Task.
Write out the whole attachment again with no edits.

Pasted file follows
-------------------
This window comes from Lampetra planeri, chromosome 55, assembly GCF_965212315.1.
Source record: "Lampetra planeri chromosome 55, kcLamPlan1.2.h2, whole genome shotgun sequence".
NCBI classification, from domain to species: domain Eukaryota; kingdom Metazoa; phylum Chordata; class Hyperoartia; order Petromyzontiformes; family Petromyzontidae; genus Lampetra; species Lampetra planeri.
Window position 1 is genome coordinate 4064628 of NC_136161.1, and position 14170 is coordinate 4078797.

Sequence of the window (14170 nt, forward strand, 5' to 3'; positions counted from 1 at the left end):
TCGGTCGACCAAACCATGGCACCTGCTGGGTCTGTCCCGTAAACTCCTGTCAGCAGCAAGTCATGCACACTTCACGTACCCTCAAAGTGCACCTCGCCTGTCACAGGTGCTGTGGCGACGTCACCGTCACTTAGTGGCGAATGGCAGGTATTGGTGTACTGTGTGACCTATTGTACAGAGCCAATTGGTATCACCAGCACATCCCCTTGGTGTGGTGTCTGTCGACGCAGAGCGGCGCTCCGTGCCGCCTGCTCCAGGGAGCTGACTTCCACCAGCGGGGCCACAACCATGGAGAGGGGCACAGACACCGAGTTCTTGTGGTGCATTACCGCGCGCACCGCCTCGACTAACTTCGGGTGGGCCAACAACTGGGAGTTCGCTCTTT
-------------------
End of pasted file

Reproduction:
This window comes from Lampetra planeri, chromosome 55, assembly GCF_965212315.1.
Source record: "Lampetra planeri chromosome 55, kcLamPlan1.2.h2, whole genome shotgun sequence".
NCBI classification, from domain to species: domain Eukaryota; kingdom Metazoa; phylum Chordata; class Hyperoartia; order Petromyzontiformes; family Petromyzontidae; genus Lampetra; species Lampetra planeri.
Window position 1 is genome coordinate 4064628 of NC_136161.1, and position 14170 is coordinate 4078797.

Sequence of the window (14170 nt, forward strand, 5' to 3'; positions counted from 1 at the left end):
TCGGTCGACCAAACCATGGCACCTGCTGGGTCTGTCCCGTAAACTCCTGTCAGCAGCAAGTCATGCACACTTCACGTACCCTCAAAGTGCACCTCGCCTGTCACAGGTGCTGTGGCGACGTCACCGTCACTTAGTGGCGAATGGCAGGTATTGGTGTACTGTGTGACCTATTGTACAGAGCCAATTGGTATCACCAGCACATCCCCTTGGTGTGGTGTCTGTCGACGCAGAGCGGCGCTCCGTGCCGCCTGCTCCAGGGAGCTGACTTCCACCAGCGGGGCCACAACCATGGAGAGGGGCACAGACACCGAGTTCTTGTGGTGCATTACCGCGCGCACCGCCTCGACTAACTTCGGGTGGGCCAACAACTGGGAGTTCGCTCTTT